Does the Bullet Cluster collision spell the end of modified gravity theory. When the galaxies in the bullet cluster collided the stars continued on their paths unhindered due to the enormous distances between stars. However as the hot gas in the merging galaxies collided the friction caused a drag and a slowing down of the hot gas. So the stars now had separated from the clouds and allowed astronomers to measure their total mass (without the trailing hot gas). They discovered that the mass was far higher than expected indicating that something unseen had also travelled through the galaxy collision, namely dark matter! However Mordehai Milgrom, the founding father of MOND, thinks that this Bullet Cluster evidence can still be explained by MOND, see this link.
2. Is it Baryonic matter, as in the standard model particles (protons, neutrons) that don’t emit or absorb enough radiation to be detected such as MACHOs (MAssive Compact Halo Objects) in the outer reaches of galaxies, dead or failed stars like black holes, brown dwarfs or white dwarfs? Many of these stellar remnants are too faint to observe directly but many have been detected through gravitational micro-lensing, but still only accounts for a fraction of the known dark matter.
3. Or is it non-baryonic matter like theoretical WIMPS (Weakly Interacting Massive Particles) or Axions (low mass)? While neutrinos are weakly interacting (not massive), and populate the galaxies in great numbers their mass is not nearly large enough to account for the observed rotational effects. However it’s conceivable that there could be as yet undiscovered WIMPS, such as the hypothetical neutralinos, populating the galaxies, so the search goes on through experiments in trying to create them in particle accelerators or trying to detect them coming from the cosmos through highly sensitive detectors.
4. Or is Dark Matter or rather the effects of dark matter just the gravitational attraction of ordinary matter, from another parallel universe, on our universe. Can gravity transcend universes? Perhaps we can see its effects in our universe but can never see the cause. If there are parallel universes maybe gravitational energy is not bound to any one universe but ‘leaks’ across many universes.
Are there scientists in a parallel universe to ours scratching their heads and grappling with the same conundrum where the stars and galaxies that we can see when we look up to the sky are having an effect in their parallel universe? Of course if that is the case why do we not observe this ‘leaking’ gravity effect on smaller scale galaxy structures like our solar system?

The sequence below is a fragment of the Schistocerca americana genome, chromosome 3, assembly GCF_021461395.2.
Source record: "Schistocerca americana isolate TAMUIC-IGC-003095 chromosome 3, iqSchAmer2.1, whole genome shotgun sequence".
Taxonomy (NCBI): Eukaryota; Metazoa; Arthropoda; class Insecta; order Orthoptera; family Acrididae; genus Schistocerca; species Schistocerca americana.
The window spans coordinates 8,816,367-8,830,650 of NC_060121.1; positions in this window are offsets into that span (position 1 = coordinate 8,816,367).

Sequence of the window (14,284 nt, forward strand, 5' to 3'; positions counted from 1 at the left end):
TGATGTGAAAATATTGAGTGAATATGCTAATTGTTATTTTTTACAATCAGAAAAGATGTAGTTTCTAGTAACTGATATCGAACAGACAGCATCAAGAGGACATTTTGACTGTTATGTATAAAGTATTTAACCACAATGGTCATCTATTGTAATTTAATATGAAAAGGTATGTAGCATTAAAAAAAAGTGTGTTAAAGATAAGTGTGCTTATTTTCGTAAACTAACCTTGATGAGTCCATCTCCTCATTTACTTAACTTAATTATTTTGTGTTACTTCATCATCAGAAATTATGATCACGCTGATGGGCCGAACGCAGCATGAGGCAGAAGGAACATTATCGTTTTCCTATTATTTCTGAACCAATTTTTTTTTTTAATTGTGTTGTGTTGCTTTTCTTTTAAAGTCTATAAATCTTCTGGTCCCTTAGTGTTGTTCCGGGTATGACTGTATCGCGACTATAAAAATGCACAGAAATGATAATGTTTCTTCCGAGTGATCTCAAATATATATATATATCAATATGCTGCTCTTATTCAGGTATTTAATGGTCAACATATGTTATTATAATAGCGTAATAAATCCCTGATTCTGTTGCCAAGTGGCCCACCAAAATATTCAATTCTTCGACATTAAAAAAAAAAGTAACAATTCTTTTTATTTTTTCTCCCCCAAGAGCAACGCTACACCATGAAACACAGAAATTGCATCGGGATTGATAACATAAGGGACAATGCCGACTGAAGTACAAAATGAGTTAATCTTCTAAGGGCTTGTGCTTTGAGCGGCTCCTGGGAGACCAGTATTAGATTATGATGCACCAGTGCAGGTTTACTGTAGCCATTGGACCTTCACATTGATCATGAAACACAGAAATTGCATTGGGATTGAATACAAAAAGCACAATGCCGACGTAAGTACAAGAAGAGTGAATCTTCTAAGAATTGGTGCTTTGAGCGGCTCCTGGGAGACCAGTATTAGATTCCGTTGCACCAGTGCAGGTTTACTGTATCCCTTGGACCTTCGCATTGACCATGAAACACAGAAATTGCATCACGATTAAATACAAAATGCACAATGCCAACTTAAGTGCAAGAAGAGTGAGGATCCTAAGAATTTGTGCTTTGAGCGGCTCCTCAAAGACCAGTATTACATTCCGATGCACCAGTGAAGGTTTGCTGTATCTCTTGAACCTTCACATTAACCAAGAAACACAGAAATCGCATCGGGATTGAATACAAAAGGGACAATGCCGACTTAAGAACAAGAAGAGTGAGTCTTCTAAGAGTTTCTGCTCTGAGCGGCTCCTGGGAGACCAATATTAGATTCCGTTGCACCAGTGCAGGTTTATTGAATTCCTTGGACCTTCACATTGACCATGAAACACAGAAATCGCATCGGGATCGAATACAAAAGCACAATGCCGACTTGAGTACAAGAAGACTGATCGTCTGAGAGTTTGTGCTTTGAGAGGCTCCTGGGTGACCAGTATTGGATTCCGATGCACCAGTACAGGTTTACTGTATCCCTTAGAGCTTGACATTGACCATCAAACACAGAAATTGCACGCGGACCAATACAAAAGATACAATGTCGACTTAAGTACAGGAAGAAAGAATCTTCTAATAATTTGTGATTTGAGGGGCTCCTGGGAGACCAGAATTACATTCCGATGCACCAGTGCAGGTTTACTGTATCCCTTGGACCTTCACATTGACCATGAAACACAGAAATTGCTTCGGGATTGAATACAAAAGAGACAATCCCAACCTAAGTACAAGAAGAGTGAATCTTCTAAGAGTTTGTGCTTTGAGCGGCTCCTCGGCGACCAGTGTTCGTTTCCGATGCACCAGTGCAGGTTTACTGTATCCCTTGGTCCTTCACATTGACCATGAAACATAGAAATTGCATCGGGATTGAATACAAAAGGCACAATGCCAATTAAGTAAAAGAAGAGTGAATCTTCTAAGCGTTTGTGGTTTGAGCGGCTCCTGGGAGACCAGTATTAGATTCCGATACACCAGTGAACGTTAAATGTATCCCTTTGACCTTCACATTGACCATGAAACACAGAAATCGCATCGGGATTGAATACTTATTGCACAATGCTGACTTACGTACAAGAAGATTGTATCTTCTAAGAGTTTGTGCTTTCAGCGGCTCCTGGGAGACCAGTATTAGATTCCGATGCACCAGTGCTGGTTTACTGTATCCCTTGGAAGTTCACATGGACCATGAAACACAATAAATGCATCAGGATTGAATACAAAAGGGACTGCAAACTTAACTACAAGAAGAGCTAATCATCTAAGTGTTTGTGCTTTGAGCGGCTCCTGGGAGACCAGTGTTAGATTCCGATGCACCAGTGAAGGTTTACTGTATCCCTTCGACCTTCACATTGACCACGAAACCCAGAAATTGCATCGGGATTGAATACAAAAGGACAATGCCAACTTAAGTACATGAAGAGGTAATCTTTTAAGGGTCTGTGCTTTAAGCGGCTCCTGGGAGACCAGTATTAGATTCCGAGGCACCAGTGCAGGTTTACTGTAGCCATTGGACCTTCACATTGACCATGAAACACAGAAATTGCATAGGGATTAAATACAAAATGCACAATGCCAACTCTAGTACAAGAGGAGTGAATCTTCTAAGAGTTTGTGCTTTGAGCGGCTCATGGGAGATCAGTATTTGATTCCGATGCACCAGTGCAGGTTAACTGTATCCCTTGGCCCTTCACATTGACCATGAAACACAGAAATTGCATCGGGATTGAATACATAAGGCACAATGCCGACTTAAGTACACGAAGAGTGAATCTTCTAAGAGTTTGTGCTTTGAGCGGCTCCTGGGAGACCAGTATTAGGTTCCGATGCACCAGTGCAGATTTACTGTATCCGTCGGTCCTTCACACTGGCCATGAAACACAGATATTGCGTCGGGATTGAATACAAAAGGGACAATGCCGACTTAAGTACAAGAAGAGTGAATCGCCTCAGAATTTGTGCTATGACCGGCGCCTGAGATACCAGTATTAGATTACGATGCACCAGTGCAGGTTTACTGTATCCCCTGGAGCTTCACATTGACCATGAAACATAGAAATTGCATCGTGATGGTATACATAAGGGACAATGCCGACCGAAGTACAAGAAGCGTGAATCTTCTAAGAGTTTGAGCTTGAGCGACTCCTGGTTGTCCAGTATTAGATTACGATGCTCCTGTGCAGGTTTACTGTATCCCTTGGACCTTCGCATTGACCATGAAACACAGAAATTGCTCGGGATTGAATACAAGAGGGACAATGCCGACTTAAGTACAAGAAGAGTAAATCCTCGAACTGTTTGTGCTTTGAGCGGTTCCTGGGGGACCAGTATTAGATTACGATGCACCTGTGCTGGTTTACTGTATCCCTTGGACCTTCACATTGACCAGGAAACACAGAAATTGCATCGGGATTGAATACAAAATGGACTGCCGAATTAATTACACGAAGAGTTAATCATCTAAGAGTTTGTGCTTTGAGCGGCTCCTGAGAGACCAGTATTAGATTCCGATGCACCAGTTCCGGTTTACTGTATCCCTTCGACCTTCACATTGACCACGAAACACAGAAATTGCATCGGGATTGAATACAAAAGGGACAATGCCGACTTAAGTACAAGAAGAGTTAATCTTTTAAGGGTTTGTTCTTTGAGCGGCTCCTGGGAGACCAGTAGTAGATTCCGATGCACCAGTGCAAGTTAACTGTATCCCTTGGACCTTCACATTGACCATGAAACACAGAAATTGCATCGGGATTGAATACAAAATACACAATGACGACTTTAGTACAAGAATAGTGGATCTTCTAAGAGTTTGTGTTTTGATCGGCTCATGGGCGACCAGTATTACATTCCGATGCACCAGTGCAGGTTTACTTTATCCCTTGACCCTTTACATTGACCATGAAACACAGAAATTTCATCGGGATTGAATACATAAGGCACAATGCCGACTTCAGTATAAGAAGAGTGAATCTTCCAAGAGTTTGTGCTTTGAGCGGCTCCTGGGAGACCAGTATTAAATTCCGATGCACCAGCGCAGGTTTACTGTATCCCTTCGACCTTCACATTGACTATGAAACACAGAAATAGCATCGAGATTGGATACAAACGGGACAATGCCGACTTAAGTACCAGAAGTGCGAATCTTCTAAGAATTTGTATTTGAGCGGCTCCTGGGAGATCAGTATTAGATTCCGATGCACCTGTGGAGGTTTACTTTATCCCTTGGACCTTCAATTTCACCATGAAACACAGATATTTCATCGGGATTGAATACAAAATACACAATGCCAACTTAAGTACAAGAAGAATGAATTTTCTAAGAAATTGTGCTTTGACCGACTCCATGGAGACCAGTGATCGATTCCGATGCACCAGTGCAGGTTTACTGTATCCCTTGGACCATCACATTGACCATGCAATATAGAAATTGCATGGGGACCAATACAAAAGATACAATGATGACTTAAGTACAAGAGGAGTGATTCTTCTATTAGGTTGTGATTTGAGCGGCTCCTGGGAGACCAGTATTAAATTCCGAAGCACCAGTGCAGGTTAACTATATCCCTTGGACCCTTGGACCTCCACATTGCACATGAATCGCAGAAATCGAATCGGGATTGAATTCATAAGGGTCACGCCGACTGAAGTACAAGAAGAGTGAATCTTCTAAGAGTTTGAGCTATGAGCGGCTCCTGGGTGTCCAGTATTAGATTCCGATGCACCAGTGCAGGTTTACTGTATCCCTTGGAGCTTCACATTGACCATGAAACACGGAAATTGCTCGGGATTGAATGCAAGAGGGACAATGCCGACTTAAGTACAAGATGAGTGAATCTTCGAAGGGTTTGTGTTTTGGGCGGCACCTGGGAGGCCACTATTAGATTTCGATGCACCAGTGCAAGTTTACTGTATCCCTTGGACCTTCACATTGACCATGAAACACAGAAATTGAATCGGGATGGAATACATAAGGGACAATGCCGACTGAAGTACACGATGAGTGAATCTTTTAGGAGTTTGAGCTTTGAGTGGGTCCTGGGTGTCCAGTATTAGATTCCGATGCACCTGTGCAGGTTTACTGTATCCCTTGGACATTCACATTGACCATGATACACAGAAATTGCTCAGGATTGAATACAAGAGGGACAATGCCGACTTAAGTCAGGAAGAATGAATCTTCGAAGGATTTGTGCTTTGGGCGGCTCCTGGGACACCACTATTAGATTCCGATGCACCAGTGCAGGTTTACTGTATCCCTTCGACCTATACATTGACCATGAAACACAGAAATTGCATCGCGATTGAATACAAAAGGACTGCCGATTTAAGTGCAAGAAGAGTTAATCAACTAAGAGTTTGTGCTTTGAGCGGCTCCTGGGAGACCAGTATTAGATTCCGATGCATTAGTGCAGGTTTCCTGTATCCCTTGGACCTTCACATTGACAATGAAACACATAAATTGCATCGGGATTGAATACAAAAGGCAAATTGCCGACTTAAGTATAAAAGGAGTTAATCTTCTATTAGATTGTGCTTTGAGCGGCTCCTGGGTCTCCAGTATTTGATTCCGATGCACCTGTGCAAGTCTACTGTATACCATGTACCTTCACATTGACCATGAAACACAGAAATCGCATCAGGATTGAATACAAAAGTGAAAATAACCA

Dark matter – the hunt goes on. It’s hiding in the dark (sorry!) but it can’t hide forever, and we have found a chink in its armour – gravitational lensing. We can see the distortion of light as photons pass through dark matter since light doesn’t discriminate between ordinary matter and dark matter. In fact now astronomers are able to produce dark matter maps in individual galaxies, galaxy clusters and superclusters. The Dark Energy Survey (DES) has produced detailed maps showing large amounts of dark matter concentrated where visible galaxies and galaxy clusters are positioned and large areas empty of dark matter where very few galaxies reside see here.
Dark matter appears to be evenly spread in halos around galaxies. But why does it not clump together over time to form large clumps of dark matter. Does it not obey the laws of gravity like normal matter while at the same time can cast gravitational affects? Why do stars and planets not contain dark matter, why is their mass not split roughly 80%/20% rule between dark matter and observed matter, or planets for that matter – why is it that it’s the space between stars that seems to contain dark matter and not stellar objects or Earth itself ?
Dark matter has collapsed (due to gravity) to form the cosmic web structure and galactic halos we see today, but why not collapse further and be incorporated into galactic objects like stars and planets? How does dark matter oppose this fundamental law of gravity?